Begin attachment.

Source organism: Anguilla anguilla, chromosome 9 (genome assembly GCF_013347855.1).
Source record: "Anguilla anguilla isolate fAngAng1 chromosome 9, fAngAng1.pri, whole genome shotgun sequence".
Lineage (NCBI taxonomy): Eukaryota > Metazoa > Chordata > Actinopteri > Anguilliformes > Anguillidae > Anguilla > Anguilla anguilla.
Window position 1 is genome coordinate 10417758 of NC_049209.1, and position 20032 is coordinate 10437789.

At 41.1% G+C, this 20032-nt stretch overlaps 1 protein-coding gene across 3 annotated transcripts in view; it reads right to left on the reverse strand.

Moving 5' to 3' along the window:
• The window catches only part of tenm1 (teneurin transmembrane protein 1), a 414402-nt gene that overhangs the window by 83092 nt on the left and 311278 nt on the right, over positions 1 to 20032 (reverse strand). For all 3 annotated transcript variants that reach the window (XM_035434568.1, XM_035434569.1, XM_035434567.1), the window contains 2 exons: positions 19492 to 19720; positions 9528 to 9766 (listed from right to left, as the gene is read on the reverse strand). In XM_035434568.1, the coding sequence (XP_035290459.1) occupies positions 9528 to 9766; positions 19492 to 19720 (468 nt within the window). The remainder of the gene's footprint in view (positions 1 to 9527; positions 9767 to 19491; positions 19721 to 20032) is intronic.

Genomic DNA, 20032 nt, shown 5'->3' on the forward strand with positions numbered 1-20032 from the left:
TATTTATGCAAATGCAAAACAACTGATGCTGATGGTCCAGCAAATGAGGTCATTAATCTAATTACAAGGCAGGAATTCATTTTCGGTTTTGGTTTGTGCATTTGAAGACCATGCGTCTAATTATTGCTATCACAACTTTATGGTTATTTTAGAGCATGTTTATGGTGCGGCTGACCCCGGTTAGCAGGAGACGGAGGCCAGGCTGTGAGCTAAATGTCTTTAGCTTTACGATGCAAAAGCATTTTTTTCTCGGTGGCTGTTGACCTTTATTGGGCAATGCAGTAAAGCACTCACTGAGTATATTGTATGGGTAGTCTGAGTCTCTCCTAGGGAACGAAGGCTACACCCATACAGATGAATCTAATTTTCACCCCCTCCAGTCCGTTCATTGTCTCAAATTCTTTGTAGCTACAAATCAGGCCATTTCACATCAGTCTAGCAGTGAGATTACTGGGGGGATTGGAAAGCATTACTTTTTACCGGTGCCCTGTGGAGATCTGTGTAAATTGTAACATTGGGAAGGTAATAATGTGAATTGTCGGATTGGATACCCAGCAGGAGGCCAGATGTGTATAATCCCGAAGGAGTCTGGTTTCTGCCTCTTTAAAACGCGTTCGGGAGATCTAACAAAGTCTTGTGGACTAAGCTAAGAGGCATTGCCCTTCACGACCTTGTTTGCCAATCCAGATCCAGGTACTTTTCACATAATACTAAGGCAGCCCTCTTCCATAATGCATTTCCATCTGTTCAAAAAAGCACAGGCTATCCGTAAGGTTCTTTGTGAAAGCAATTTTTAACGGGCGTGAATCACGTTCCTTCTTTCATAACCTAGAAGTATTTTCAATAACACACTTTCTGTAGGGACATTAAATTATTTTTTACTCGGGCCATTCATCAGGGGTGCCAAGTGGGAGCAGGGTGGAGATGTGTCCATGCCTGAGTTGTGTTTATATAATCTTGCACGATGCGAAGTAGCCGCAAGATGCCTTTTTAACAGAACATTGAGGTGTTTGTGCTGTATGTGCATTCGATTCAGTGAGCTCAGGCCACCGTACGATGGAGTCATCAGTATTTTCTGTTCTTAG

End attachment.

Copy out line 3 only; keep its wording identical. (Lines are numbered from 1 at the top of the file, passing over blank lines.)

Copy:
Lineage (NCBI taxonomy): Eukaryota > Metazoa > Chordata > Actinopteri > Anguilliformes > Anguillidae > Anguilla > Anguilla anguilla.